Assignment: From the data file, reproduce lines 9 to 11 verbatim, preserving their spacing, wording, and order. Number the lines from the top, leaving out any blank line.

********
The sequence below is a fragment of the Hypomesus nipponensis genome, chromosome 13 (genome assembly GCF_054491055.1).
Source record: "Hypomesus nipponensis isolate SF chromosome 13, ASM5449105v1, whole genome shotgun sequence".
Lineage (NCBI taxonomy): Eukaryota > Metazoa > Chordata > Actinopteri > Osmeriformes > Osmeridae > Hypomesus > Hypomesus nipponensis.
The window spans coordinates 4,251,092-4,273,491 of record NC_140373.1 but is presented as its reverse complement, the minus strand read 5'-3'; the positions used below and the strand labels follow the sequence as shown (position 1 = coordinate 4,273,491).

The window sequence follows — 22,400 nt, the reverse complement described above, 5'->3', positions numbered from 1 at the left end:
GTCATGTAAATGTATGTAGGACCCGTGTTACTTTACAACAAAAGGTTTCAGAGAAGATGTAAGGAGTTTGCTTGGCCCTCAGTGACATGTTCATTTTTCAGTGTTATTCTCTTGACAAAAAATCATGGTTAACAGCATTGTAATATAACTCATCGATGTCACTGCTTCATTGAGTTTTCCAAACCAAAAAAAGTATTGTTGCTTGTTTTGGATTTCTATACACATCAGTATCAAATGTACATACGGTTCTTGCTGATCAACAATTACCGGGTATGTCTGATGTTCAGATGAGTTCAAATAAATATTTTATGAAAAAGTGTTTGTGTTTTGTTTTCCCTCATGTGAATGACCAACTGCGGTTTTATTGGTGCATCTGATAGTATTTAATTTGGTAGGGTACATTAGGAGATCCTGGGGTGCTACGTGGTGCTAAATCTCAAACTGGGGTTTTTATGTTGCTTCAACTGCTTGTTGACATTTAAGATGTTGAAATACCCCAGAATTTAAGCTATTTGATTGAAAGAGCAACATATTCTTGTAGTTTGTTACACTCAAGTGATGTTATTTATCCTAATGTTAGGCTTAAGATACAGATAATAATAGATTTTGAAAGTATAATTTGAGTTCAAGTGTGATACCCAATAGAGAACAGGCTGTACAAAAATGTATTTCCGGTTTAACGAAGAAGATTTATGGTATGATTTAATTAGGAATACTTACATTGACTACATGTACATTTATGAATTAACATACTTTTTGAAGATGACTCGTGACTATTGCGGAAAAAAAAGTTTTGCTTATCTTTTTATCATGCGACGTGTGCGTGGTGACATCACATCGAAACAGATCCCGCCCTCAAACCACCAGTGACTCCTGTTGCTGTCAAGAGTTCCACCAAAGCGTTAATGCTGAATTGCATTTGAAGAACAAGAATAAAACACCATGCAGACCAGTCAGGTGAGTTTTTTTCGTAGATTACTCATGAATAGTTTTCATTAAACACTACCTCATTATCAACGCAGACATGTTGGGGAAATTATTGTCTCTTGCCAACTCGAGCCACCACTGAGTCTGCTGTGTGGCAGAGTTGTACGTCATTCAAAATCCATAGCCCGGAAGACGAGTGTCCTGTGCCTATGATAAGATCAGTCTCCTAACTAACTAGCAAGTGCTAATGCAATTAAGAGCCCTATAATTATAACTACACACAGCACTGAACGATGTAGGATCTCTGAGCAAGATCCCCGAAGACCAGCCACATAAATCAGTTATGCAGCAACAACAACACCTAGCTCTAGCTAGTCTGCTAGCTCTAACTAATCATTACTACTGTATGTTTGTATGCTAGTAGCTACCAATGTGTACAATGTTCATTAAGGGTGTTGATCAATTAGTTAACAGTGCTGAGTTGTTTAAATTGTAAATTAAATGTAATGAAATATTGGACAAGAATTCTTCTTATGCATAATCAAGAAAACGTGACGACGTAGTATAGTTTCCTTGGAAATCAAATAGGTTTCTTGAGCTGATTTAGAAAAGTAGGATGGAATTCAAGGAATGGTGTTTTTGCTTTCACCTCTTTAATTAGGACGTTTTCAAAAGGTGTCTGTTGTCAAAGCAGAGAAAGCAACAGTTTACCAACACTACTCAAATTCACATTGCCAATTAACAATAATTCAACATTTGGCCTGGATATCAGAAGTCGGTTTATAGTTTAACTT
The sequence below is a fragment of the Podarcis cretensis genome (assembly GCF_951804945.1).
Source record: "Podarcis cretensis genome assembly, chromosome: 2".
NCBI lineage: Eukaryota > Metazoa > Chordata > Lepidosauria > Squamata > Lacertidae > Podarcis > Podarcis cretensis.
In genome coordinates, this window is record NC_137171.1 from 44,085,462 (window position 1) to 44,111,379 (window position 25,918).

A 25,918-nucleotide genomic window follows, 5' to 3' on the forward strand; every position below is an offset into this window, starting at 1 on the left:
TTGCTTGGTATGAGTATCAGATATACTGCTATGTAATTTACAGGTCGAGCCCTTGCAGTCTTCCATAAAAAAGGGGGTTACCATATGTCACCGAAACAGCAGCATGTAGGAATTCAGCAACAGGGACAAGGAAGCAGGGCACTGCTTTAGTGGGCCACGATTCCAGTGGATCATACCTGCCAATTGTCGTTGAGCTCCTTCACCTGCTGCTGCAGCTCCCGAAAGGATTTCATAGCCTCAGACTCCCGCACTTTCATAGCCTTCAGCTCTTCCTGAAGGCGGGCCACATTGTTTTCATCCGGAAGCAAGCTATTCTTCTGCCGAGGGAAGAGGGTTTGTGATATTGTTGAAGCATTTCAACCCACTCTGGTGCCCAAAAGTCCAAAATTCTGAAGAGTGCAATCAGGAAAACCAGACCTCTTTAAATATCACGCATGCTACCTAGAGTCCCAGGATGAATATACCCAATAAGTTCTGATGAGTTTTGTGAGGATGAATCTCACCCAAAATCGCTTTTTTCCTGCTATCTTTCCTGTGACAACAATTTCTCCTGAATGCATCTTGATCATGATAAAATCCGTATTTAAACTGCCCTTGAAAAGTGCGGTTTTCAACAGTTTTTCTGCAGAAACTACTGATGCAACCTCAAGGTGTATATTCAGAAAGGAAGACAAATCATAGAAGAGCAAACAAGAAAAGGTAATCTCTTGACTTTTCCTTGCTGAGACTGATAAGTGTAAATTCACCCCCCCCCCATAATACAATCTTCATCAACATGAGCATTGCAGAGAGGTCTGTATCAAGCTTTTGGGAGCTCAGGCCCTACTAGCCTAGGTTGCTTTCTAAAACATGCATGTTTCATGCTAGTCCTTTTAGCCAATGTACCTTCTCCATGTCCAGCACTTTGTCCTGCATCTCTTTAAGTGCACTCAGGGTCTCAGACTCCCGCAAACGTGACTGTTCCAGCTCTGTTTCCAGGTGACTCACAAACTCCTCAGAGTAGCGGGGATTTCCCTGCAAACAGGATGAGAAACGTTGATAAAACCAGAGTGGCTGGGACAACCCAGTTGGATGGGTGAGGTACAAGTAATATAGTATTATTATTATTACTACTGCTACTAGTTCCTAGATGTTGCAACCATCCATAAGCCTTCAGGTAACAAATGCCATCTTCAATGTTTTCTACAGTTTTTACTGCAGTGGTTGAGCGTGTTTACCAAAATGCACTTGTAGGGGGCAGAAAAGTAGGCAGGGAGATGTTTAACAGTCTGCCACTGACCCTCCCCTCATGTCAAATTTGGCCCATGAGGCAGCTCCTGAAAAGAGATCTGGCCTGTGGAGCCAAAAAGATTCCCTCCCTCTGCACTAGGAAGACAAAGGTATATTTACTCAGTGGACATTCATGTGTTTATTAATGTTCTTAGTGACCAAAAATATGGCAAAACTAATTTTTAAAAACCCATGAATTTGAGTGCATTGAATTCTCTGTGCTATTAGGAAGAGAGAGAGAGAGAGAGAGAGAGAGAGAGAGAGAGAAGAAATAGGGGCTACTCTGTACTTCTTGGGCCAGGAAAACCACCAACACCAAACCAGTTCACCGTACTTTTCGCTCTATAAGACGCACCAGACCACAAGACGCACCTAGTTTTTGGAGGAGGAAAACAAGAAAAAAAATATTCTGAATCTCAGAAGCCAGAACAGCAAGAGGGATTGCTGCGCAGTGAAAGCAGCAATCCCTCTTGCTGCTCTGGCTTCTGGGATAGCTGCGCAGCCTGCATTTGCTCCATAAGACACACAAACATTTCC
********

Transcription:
NCBI lineage: Eukaryota > Metazoa > Chordata > Lepidosauria > Squamata > Lacertidae > Podarcis > Podarcis cretensis.
In genome coordinates, this window is record NC_137171.1 from 44,085,462 (window position 1) to 44,111,379 (window position 25,918).

A 25,918-nucleotide genomic window follows, 5' to 3' on the forward strand; every position below is an offset into this window, starting at 1 on the left: